The ziprasidone mesylate dihydrates are significantly more soluble in an aqueous medium than ziprasidone hydrochloride monohydrate which has a solubility of 0.08 mg/ml in water at ambient temperature. The aqueous solubility of the four ziprasidone mesylate forms is indicated in Table 4 below.

TABLE 4
Aqueous Solubility Of Ziprasidone Mesylate Polymorphs
POLYMORPH SOLUBILITY IN WATER
trihydrate 0.73 mg/mL
dihydrate (lath) 1.11 mg/mL
dihydrate 1.10 mg/mL
(needle)
anhydrous 1.27 mg/mL

The ziprasidone mesylate dihydrates may be prepared from the free base (ziprasidone) which is prepared as described in column 4, lines 22-43 of U.S. Pat. No. 5,312,925, referred to above. The tree base can also be prepared as described in U.S. Pat. No. 5,338,846, the disclosure of which is herein incorporated by reference in its entirety. When the intended use is as an injectable formulation, it is preferred to conduct the preparation under pyrogen-free and speck-free conditions. Speck-free solvents and reagents can be prepared by filtering them through a 0.45 μm Millipore® nylon filter.

Ziprasidone mesylate dihydrate needle crystals are prepared by mixing the free base with a mixture of water and organic solvent, adding dilute methanesulfonic acid, and heating to reflux as described above for the preparation of the trihydrate. The dihydrate needle crystals are prepared by adding a seed crystal of the needle shaped polymorph to the reaction solution after the solution has been stirred under reflux conditons for about thirty minutes. A thick “pinkish” slurry indicating crystal formation will begin to form. The reaction solution is then allowed to cool slowly with stirring. During cooling at about 50° C., water can be added to the solution to thin the slurry. The needle crystals can be filtered from the composition through a poly-cloth filter, and then washed consecutively with appropriate volumes of a THF/water (65/35, v/v) solution and water. When allowed to dry at ambient temperature, the water content of the needle crystals has a Karl Fischer value ranging from 6.0-6.8% KF (theoretical KF for the trihydrate is 6.4 %).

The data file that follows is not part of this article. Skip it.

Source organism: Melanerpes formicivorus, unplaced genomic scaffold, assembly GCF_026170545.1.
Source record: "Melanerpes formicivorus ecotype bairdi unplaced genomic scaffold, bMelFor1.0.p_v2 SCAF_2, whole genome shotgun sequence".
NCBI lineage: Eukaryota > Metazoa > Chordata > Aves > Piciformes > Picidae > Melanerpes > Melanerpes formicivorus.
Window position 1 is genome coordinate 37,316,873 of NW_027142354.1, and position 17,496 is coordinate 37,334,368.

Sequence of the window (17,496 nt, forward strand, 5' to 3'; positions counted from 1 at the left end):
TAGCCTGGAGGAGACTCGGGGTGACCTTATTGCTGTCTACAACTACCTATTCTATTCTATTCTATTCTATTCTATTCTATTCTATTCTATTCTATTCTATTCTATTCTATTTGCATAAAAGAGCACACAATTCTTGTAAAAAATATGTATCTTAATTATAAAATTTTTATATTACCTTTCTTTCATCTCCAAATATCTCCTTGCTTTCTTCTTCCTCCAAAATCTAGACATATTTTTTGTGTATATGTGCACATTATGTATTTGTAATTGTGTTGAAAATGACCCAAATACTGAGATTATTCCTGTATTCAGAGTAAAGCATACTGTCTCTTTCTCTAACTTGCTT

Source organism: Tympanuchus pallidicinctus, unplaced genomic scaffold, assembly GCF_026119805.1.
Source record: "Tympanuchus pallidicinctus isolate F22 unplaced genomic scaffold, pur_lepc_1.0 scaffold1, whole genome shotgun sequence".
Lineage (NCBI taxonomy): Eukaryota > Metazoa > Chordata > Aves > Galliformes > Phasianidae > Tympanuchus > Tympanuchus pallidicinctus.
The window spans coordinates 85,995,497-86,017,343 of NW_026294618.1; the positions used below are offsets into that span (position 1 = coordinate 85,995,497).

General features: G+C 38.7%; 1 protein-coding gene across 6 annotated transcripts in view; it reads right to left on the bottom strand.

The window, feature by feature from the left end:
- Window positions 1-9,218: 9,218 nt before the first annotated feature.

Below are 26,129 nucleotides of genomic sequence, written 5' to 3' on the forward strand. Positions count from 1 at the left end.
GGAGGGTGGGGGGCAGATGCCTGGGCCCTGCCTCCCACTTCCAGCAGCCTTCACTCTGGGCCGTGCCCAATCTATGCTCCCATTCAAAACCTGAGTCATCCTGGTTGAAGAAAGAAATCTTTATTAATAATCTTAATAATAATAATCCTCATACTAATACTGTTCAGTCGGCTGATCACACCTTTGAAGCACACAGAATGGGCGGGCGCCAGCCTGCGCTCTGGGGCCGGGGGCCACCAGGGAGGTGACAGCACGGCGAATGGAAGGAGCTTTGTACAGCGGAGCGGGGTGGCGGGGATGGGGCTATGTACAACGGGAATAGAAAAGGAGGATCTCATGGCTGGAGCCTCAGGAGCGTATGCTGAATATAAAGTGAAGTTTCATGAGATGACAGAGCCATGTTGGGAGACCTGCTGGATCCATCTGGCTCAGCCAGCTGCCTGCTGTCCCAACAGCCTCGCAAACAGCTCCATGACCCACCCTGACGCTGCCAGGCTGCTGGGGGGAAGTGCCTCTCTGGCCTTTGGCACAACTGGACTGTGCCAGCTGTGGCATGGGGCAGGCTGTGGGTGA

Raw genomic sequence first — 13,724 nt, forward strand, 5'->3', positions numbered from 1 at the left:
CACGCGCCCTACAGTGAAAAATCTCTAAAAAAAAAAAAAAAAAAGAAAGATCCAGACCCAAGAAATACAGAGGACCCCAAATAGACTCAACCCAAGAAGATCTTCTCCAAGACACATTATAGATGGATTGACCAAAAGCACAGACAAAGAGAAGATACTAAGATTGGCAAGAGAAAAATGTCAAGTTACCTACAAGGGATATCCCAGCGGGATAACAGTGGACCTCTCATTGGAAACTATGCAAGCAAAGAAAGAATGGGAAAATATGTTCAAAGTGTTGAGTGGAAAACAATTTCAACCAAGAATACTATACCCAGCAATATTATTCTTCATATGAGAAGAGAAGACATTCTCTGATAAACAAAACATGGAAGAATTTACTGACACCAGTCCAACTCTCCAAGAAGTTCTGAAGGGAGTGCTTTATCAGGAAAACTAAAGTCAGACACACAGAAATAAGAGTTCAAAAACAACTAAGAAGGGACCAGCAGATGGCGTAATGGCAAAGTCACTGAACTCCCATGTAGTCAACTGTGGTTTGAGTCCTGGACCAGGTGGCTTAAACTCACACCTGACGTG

Ziprasidone dihydrate lath crystals are prepared by mixing the free base with water and warming the resulting slurry to 50° C. to 55° C. Concentrated methanesulfonic acid is then added and the mixture is heated to reflux. After about 1 to 6 hours, preferably 2 hours, at reflux, the solution is cooled to provide the dihydrate lath crystals. The resulting slurry is stirred for about 2 hours at ambient temperature and the crystals are then filtered from the composition and washed as described above for the needle crystals. When allowed to dry at ambient temperature, the water content of the lath crystals has a Karl Fischer value ranging from 6.0% to 6.8 % (theoretical KF for the dihydrate is 6.4%).